The three stores catered primarily for the middle class woman who had shopping as one of the key activities in her job description. And as their customers came from far and wide the shops used in-house magazines and catalogues as part of their promotional efforts.

Shopping cover July 1954July 1954’s issues of Shopping was concerned with Barker’s satellite store in Eastbourne and was geared towards summer fashions.

Shopping pp10-11A bright summer’s day at the seaside but no beachwear in sight.

Copy of Shopping pp10-11It looks a bit windswept in fact.

Derry and Tom’s of course had its own exotic location:

Derry and Toms 1950s 009 cover - colourThe famous roof garden, an integral part of the store identity.

The 50s were also a heyday for the commercial artist.

Derry and Toms 1950s 006The store catalogues were not just about fashion. There were furnishings:

Derry and Toms 1950s 001Haberdashery  (note that there is a whole Hall devoted to linen::

Derry and Toms 1950s 002And Christmas gifts for all the family:

Dery and Toms Christmas 1957 gifts for all the familyIf you can’t make out  the small print what about the Triang Minic Garage Service Station or the Toy Fort, or the Chemistry Set (with Bunsen Burner)? There’s a His and Hers towel set (thick Turkish towels at 17/6), or some Beaver Lamb Back Gloves (32/6). The Pedigree Dressed Bunny  at 17/11 shows how soft toy technology has advanced since the 50s. For the curious, the Gilbert Harding Question Book (an early version of QI?) And for Her, a Novelty Nightdress Case or a Nylon Straw Evening Bag.

But for husbands, the best bet for a present for her indoors was something from the lingerie collection:

Dery and Toms Christmas 1957 gifts for the wife Most of the year the ladies were shopping for themselves, and the stores offered “a delightful experience”.

Derry and Toms 1950s 005 colour

The in house magazines had helpful hints as in these month by month suggestions:

Shopping pp18-19

And after all that shopping you might want to get away from it all back in sunny Eastbourne:

Shopping pp14-15 - Copy

Postscript

Whenever I do a shopping related post someone always asks me when I’m going to do something about Biba? The  unfortunate answer is that the collection has almost no pictures of Biba in the period when it took over Derry and Tom’s. So it’s my turn to ask: does anyone have any photos of Biba in that era (particularly of the interior) that we could scan and use on the blog?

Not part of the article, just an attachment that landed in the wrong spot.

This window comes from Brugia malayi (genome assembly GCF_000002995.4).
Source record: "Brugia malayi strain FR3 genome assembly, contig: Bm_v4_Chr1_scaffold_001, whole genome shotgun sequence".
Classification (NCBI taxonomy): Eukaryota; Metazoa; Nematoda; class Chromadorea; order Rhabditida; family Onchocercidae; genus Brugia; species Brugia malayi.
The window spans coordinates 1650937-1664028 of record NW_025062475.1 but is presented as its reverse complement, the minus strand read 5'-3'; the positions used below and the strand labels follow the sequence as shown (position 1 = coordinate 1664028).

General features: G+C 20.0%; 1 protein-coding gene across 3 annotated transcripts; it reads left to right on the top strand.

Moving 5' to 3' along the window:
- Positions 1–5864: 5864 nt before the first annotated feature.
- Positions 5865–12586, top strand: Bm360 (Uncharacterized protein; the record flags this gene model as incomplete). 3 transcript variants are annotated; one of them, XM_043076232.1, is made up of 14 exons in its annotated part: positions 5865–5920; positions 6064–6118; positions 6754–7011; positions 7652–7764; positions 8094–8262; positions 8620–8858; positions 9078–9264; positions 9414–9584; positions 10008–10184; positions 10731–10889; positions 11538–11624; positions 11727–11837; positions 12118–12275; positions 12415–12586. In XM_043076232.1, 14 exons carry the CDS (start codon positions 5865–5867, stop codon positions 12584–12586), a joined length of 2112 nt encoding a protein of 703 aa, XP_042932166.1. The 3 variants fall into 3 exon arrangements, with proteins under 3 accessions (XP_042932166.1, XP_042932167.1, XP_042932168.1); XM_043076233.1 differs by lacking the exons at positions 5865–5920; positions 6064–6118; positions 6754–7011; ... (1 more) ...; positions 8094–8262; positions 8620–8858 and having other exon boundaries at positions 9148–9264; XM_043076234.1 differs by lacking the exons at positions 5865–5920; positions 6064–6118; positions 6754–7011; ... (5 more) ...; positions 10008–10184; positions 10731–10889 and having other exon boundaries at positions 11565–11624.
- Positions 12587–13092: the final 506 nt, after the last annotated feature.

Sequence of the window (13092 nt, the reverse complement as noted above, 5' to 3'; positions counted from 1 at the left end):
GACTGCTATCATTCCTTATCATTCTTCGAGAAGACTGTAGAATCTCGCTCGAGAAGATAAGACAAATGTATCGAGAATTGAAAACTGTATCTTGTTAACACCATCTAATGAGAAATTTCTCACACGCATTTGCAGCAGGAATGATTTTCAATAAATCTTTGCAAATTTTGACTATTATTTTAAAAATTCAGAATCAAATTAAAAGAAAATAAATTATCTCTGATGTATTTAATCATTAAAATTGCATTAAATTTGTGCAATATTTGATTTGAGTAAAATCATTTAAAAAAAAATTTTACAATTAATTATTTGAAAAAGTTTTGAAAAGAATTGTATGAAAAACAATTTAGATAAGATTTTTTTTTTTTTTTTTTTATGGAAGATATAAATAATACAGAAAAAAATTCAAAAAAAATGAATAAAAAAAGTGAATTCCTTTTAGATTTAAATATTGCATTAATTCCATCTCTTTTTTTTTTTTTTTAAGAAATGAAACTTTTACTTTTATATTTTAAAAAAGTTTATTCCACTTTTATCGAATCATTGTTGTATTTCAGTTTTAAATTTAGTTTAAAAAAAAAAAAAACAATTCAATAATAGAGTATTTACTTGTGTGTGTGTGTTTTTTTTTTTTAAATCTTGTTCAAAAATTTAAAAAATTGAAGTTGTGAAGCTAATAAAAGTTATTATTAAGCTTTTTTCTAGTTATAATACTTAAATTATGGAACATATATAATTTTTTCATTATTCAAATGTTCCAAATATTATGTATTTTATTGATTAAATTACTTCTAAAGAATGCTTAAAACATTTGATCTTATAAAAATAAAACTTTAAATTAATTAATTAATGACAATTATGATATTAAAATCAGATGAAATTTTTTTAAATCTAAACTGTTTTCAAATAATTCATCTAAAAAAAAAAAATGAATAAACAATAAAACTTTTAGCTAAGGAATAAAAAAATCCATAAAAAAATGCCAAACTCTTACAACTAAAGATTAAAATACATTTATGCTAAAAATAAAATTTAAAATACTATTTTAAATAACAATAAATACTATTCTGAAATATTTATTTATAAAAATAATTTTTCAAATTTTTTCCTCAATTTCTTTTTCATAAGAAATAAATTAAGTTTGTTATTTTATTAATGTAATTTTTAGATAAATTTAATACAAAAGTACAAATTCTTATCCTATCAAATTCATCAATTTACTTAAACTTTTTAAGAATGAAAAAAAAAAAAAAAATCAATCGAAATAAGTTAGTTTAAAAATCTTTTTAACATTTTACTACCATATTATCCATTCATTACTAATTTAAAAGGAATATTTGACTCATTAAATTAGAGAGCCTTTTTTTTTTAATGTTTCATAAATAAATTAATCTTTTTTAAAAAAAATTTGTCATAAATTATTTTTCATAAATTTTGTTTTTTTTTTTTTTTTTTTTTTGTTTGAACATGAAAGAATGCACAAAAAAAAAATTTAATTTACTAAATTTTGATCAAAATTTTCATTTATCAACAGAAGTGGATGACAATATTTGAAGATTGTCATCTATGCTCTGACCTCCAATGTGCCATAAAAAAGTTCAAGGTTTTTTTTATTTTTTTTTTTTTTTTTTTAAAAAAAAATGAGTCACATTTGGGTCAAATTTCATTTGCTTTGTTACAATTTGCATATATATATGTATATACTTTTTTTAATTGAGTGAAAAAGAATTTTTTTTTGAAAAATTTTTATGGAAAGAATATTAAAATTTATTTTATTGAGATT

Curiously, while working on this week’s post I found some interior pictures of Pettit’s, the least known of the High Street’s shops, which I might use one of these days.


The lost department store

The great days of the department store are probably over. There are survivors including two of the best known, Harrods in Kensington and Peter Jones in Chelsea. But the time when every city and every large London suburb had its own individual department store is gone.

The old names are not forgotten. In Kensington High Street the two great buildings which were home to the two department stores Barker’s and Derry and Tom’s are still there. The Barker’s building has a number of retail businesses and is also home to Associated Newspapers. The Derry and Toms building contains three separate stores and of course the Roof Garden is still a going concern. The Roof Garden deserves a post of its own and we’ll come back to it at a later point.

But I remember a third store on Kensington High Street as I’m sure many others will. I was dragged through all three of them by my parents at some point in the late 1960s. I remember the roof garden of course, a pushy salesman trying to foist a nasty pullover on me (my mother resisted all his efforts) and a fascinating vacuum tube payment system which sucked your money away at an alarming speed and returned your change just as quickly. That happened I think in the third of the great stores of Kensington High Street – Ponting’s.

Here are two photos from 1971 of the arcade which leads to Kensington High Street tube showing on one side an entrance to Derry and Tom’s (now the side entrance to Marks and Spencer) and on the other the display windows of Ponting’s.

As you can see, the Grand Removal Sale has already begun.  So what did Ponting’s look  like? This photo is from the 1950s.

The “House for Value” was located on the corner of Wright’s Lane. Twenty or so years later the sign is still in place but the closing down sale is on.

Note the sign for the roof garden in the top left of the picture.

Inside Ponting’s everything was for sale.

Some departments were busier than others.

By this point the House of Fraser owned all three stores. The John Barker Company had acquired Ponting’s in 1907 and Derry and Tom’s in 1920. It was they who built the architecturally demanding Derry and Tom’s building (1929-31, with the Roof Garden being completed in 1938) along with their own flagship building (1936 -1958 work being interrupted by the war). Ponting’s also had many improvements and some expansion but was never quite as prestigious as its two neighbours. It was the first to go, a victim of House of Fraser’s rationalisation programme in 1970. Derry and Tom’s followed shortly afterwards in 1973 but the building remains. After a short spell as the Kensington Super Store the Ponting’s main building was redeveloped in 1976-78.  The only section remaining is the building around the station arcade where La Senza and Accessorize are currently located. (Ironically it was the expense of developing the western side of the arcade which took the original business into liquidation.)

When I first started working in Kensington High Street I had to do some research to even work out where it had been. But although it is now lost many still remember the golden age of shopping on Kensington High Street.  Here is a Ponting’s invoice from 1930:

And finally an image of Pontings from an even earlier time, an interior from 1913 when retail therapy as we know it was still in its infancy.

Next week I’ll be doing another vanished shop, but quite a different one from Ponting’s.